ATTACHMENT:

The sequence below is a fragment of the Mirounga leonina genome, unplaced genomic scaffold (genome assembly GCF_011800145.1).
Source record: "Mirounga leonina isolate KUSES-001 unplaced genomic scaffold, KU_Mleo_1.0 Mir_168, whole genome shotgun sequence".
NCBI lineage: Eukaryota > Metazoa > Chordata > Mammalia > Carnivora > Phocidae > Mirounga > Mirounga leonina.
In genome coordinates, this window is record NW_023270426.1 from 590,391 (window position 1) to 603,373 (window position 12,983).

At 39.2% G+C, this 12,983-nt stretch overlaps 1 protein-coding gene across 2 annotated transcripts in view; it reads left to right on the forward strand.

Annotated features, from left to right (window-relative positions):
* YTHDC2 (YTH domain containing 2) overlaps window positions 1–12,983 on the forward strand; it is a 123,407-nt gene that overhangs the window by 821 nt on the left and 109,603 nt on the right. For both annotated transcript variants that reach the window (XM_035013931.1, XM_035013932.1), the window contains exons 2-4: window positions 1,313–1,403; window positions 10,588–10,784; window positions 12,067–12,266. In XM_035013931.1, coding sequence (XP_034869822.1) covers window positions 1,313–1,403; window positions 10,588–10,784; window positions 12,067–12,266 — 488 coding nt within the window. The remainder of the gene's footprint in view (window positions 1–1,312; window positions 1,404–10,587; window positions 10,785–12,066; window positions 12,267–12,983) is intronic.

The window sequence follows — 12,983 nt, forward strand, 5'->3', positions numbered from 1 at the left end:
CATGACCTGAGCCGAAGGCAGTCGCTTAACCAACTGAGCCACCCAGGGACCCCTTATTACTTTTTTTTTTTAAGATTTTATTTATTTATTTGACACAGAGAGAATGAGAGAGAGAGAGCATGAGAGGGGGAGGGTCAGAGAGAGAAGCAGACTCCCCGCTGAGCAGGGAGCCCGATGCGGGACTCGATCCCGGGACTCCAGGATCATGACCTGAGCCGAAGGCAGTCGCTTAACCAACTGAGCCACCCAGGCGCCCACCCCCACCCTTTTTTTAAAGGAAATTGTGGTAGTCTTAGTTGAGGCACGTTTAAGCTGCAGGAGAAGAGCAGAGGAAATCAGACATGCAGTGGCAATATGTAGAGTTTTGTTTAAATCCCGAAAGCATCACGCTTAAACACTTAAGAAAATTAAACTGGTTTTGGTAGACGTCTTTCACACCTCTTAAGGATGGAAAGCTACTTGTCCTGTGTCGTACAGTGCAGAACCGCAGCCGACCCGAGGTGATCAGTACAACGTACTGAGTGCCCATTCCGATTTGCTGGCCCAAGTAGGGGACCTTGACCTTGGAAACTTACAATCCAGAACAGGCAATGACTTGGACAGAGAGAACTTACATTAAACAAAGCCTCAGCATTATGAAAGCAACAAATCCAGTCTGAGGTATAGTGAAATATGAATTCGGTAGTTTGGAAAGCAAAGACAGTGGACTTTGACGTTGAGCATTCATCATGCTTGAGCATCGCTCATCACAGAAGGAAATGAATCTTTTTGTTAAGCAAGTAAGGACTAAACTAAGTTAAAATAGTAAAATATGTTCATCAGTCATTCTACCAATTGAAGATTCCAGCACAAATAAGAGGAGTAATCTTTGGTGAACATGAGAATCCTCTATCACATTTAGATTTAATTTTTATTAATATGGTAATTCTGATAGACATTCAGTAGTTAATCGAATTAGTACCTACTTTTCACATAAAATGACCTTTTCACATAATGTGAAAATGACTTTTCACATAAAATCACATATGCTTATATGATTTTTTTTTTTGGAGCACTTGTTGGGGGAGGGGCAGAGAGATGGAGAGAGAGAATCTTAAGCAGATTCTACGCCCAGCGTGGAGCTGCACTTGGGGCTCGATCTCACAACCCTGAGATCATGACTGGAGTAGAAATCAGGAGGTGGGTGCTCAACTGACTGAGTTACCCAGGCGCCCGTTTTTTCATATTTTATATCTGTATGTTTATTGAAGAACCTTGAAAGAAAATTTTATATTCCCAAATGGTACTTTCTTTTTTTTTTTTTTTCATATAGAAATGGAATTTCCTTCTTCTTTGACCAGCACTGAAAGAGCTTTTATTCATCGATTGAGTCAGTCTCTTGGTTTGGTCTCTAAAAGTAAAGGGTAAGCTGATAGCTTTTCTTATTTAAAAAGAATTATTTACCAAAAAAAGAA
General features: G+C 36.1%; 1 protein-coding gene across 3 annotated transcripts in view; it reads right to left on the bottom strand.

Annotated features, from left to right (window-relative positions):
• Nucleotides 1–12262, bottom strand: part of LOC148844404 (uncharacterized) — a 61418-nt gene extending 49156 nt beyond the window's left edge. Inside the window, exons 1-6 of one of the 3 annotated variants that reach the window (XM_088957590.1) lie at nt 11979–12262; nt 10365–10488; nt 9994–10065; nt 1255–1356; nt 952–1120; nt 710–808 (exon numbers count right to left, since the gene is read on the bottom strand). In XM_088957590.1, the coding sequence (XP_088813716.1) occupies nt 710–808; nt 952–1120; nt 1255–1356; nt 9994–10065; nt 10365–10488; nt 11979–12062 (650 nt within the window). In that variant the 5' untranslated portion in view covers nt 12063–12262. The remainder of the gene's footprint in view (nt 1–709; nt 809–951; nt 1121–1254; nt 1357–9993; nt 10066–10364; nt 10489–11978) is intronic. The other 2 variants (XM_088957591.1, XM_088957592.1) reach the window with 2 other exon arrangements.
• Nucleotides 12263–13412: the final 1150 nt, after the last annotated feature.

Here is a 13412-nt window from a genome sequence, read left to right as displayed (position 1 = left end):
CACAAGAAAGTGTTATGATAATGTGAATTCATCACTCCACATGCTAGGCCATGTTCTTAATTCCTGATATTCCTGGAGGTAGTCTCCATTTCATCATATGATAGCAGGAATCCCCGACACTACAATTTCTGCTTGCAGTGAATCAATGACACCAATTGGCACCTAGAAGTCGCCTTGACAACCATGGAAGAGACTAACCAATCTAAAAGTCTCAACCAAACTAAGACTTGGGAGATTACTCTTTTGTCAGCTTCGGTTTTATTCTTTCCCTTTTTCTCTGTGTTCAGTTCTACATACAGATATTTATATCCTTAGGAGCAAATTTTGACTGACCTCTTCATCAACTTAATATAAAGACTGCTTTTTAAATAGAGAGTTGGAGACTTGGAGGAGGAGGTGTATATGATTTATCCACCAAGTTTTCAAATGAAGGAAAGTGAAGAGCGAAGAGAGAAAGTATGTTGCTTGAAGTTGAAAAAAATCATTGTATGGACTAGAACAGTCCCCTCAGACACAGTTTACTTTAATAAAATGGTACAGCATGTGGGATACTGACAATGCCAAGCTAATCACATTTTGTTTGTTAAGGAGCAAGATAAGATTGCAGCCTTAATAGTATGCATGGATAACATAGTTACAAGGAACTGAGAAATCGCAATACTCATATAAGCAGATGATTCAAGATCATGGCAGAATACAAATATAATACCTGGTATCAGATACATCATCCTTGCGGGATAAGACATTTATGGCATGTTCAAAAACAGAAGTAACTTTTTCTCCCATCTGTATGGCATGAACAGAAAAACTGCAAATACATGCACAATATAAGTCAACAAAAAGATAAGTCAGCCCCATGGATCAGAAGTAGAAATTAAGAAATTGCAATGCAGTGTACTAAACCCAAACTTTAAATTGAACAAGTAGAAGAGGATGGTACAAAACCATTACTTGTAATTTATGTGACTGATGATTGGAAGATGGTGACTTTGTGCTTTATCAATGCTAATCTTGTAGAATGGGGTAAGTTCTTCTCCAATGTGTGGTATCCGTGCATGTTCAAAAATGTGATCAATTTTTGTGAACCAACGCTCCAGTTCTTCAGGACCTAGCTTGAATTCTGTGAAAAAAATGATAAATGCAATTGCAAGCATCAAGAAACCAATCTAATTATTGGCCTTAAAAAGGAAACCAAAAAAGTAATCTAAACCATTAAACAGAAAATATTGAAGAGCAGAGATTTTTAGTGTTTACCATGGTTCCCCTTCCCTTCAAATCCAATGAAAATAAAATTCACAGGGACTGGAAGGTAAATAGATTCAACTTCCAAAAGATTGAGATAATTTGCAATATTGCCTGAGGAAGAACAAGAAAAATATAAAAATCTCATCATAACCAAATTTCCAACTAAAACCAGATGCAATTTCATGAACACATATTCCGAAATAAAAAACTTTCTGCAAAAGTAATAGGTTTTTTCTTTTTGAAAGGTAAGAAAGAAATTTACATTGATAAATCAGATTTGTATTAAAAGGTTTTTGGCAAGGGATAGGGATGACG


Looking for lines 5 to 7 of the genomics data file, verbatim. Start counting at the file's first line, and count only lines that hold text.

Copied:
At 39.2% G+C, this 12,983-nt stretch overlaps 1 protein-coding gene across 2 annotated transcripts in view; it reads left to right on the forward strand.

Annotated features, from left to right (window-relative positions):
* YTHDC2 (YTH domain containing 2) overlaps window positions 1–12,983 on the forward strand; it is a 123,407-nt gene that overhangs the window by 821 nt on the left and 109,603 nt on the right. For both annotated transcript variants that reach the window (XM_035013931.1, XM_035013932.1), the window contains exons 2-4: window positions 1,313–1,403; window positions 10,588–10,784; window positions 12,067–12,266. In XM_035013931.1, coding sequence (XP_034869822.1) covers window positions 1,313–1,403; window positions 10,588–10,784; window positions 12,067–12,266 — 488 coding nt within the window. The remainder of the gene's footprint in view (window positions 1–1,312; window positions 1,404–10,587; window positions 10,785–12,066; window positions 12,267–12,983) is intronic.